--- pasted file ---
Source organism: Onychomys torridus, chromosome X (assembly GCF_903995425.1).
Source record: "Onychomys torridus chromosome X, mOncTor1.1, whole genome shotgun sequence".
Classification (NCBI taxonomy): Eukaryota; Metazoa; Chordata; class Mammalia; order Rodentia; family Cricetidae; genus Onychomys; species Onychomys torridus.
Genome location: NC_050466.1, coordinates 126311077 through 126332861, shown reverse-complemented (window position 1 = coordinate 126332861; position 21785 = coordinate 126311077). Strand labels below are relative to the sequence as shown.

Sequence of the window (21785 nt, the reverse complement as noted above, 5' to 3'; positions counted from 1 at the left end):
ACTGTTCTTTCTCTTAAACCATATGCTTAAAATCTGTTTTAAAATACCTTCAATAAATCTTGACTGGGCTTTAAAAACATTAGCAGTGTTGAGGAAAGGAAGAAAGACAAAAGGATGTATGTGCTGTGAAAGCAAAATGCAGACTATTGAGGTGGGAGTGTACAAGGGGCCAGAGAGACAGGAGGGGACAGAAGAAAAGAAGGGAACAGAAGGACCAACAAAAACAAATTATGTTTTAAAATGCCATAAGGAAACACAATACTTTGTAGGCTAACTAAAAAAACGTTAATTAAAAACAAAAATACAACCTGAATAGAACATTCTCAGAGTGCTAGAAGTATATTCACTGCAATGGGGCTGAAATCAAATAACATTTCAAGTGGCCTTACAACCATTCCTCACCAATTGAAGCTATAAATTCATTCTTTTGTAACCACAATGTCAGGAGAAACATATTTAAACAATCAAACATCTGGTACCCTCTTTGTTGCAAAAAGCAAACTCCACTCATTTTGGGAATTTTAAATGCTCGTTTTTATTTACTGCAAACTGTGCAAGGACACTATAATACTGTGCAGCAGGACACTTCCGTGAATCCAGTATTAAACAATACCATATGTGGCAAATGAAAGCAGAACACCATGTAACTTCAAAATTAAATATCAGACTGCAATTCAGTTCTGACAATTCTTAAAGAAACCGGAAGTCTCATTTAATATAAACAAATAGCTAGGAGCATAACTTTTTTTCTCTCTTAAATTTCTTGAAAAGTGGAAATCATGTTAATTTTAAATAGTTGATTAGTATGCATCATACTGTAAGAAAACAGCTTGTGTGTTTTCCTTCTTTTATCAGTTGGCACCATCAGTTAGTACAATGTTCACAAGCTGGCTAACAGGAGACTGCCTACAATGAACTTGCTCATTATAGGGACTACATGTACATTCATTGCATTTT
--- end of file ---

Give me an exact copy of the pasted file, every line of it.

Source organism: Onychomys torridus, chromosome X (assembly GCF_903995425.1).
Source record: "Onychomys torridus chromosome X, mOncTor1.1, whole genome shotgun sequence".
Classification (NCBI taxonomy): Eukaryota; Metazoa; Chordata; class Mammalia; order Rodentia; family Cricetidae; genus Onychomys; species Onychomys torridus.
Genome location: NC_050466.1, coordinates 126311077 through 126332861, shown reverse-complemented (window position 1 = coordinate 126332861; position 21785 = coordinate 126311077). Strand labels below are relative to the sequence as shown.

Sequence of the window (21785 nt, the reverse complement as noted above, 5' to 3'; positions counted from 1 at the left end):
ACTGTTCTTTCTCTTAAACCATATGCTTAAAATCTGTTTTAAAATACCTTCAATAAATCTTGACTGGGCTTTAAAAACATTAGCAGTGTTGAGGAAAGGAAGAAAGACAAAAGGATGTATGTGCTGTGAAAGCAAAATGCAGACTATTGAGGTGGGAGTGTACAAGGGGCCAGAGAGACAGGAGGGGACAGAAGAAAAGAAGGGAACAGAAGGACCAACAAAAACAAATTATGTTTTAAAATGCCATAAGGAAACACAATACTTTGTAGGCTAACTAAAAAAACGTTAATTAAAAACAAAAATACAACCTGAATAGAACATTCTCAGAGTGCTAGAAGTATATTCACTGCAATGGGGCTGAAATCAAATAACATTTCAAGTGGCCTTACAACCATTCCTCACCAATTGAAGCTATAAATTCATTCTTTTGTAACCACAATGTCAGGAGAAACATATTTAAACAATCAAACATCTGGTACCCTCTTTGTTGCAAAAAGCAAACTCCACTCATTTTGGGAATTTTAAATGCTCGTTTTTATTTACTGCAAACTGTGCAAGGACACTATAATACTGTGCAGCAGGACACTTCCGTGAATCCAGTATTAAACAATACCATATGTGGCAAATGAAAGCAGAACACCATGTAACTTCAAAATTAAATATCAGACTGCAATTCAGTTCTGACAATTCTTAAAGAAACCGGAAGTCTCATTTAATATAAACAAATAGCTAGGAGCATAACTTTTTTTCTCTCTTAAATTTCTTGAAAAGTGGAAATCATGTTAATTTTAAATAGTTGATTAGTATGCATCATACTGTAAGAAAACAGCTTGTGTGTTTTCCTTCTTTTATCAGTTGGCACCATCAGTTAGTACAATGTTCACAAGCTGGCTAACAGGAGACTGCCTACAATGAACTTGCTCATTATAGGGACTACATGTACATTCATTGCATTTT